Patsy Shelton
Sep 12, 2003

Richard Shelton
Setember 12, 2003

Some of us remember the old song, “Bad, Bad Leroy Brown” in which Leroy is described as the “badest” man in the whole downtown. I couldn’t say for sure but perhaps that was the beginning of the times when men thought it good to be bad. Somewhere along the line people began to associate being bad with being manly. Therefore, it was good to be bad. This was especially true among men but today, as more and more women assume what was traditionally masculine roles the “bad is good” philosophy is evenly spread over both genders.

The popular TV series, Charlie’s Angels, attempted to balance the roles of “leather and lace.” The angels were at tough as leather when circumstances called for it but as feminine as lace when they were not in a threatening situation. Eventually, subsequent series’ which starred women as heroines just dropped the lace altogether and portrayed women as just as tough, hard and yes, bad as men. So the women came to be just as bad as the men and many of the women considered this to be good but since being bad was the mark of manhood the men were forced to seek new levels of bad. They became wicked and unconscionable. Corruption became fashionable and violence the order of the day. This level of “bad” was portrayed in the Dirty Harry movies but in real life men began murdering their wives and children. Young men would kill their parents. Younger men would murder their classmates and teachers. It was only a short time ago that we, as a society, sentenced a thirteen-year-old to life in prison for shooting a man in the head outside a convenience store. He was eleven years old when he pulled the trigger.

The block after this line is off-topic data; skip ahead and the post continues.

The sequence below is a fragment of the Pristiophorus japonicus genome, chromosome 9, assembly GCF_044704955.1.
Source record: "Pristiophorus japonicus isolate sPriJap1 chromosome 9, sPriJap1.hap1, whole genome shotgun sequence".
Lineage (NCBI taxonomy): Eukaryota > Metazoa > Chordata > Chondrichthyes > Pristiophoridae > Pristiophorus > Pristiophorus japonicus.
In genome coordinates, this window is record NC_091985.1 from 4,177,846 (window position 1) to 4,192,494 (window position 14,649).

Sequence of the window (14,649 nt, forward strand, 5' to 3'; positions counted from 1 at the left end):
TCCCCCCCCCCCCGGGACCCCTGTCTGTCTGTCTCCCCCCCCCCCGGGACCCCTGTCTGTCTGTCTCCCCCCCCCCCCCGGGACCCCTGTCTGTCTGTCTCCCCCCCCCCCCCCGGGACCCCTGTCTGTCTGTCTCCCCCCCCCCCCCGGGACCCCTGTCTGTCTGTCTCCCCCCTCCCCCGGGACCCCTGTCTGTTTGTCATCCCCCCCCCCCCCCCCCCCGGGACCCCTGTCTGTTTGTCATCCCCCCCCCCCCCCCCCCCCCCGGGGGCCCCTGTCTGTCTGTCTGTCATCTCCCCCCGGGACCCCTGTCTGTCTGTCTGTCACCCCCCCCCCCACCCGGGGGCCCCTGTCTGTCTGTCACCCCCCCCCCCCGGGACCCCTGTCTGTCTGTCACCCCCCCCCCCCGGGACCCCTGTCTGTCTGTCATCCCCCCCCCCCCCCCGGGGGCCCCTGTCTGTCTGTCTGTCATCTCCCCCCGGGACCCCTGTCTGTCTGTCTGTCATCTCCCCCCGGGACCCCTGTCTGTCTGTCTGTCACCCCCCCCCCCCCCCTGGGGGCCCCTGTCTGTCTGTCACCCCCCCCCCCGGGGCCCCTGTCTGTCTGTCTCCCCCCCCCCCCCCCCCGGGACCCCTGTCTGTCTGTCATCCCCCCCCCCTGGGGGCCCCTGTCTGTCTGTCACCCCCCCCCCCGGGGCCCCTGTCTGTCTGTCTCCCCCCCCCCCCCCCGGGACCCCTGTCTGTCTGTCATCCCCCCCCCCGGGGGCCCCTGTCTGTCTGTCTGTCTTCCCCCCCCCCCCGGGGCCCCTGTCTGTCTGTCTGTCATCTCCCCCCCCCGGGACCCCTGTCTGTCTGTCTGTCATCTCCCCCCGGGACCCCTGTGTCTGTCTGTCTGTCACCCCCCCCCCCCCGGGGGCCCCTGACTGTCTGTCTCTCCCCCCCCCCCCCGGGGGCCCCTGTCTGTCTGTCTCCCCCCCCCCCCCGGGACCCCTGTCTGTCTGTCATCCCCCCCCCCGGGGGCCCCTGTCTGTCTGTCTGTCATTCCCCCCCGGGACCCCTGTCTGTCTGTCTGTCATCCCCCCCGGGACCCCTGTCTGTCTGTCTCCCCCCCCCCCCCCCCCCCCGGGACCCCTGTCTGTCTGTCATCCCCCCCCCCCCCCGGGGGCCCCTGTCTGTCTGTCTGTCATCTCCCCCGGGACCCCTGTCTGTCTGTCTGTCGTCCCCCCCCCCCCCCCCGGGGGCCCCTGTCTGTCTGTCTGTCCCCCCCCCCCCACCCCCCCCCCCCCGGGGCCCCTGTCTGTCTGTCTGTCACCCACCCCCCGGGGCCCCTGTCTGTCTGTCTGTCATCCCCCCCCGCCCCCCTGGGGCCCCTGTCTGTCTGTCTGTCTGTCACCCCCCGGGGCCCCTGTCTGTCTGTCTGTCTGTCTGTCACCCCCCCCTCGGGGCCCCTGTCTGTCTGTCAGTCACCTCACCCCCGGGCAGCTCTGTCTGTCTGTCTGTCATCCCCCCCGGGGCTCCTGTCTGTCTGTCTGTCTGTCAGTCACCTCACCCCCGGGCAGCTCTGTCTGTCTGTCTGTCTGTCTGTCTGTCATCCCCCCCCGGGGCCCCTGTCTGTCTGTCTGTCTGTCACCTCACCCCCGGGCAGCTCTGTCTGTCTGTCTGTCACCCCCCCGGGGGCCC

Shooting someone is bad but the boy who fired the shot apparently thought it was, at least, permissible, if not good. For a society to certify a thirteen-year-old to be an adult so they can administer a more severe sentence is unconscionable. I was not an adult at age thirteen and I suspect that you were not either. Now, I am reminded of the words of Isaiah, the prophet: “Woe unto them that call evil good, and good evil; that put darkness for light, and light for darkness; that put bitter for sweet, and sweet for bitter! (Isaiah 5:20)

Maybe it is a good idea if, from time to time, we, as a society, step back and take a close look at those things we consider good and a closer look at those things that are really bad. Does it really depend on what the definition of “is” is? Is corruption acceptable when the nation is prosperous and reprehensible only when the stock market is down?

Let’s take a look at what something that is good really is. Webster defines “good” as being pure, moral, conscientious, meritorious, virtuous, righteous, worthy, exemplary, upright, faithful, commendable, admirable, honorable, benevolent, humane, gracious, obliging, profitable, useful, serviceable, beneficial, genuine, efficient, proficient, capable, able, suitable and adroit.

Bad, on the other hand, is defined as being not good, wicked, evil, reprehensible, defective, inadequate, unsatisfactory, faulty, unsound, unfit, harmful, spoiled, disreputable, dishonorable, unfavorable, unsuitable, untrue, rotten, offensive, depraved, corrupt, inferior, deficient, immoral, sorry, disgusting and degenerate.

It is easy to see why Jesus wants us to be GOOD and faithful servants, to do GOOD works and speak GOOD things. It is not good to be bad.

Richard L. Shelton

Warning every man, and teaching every man in all wisdom; that we may present every man perfect in Christ Jesus. Colossians 1:28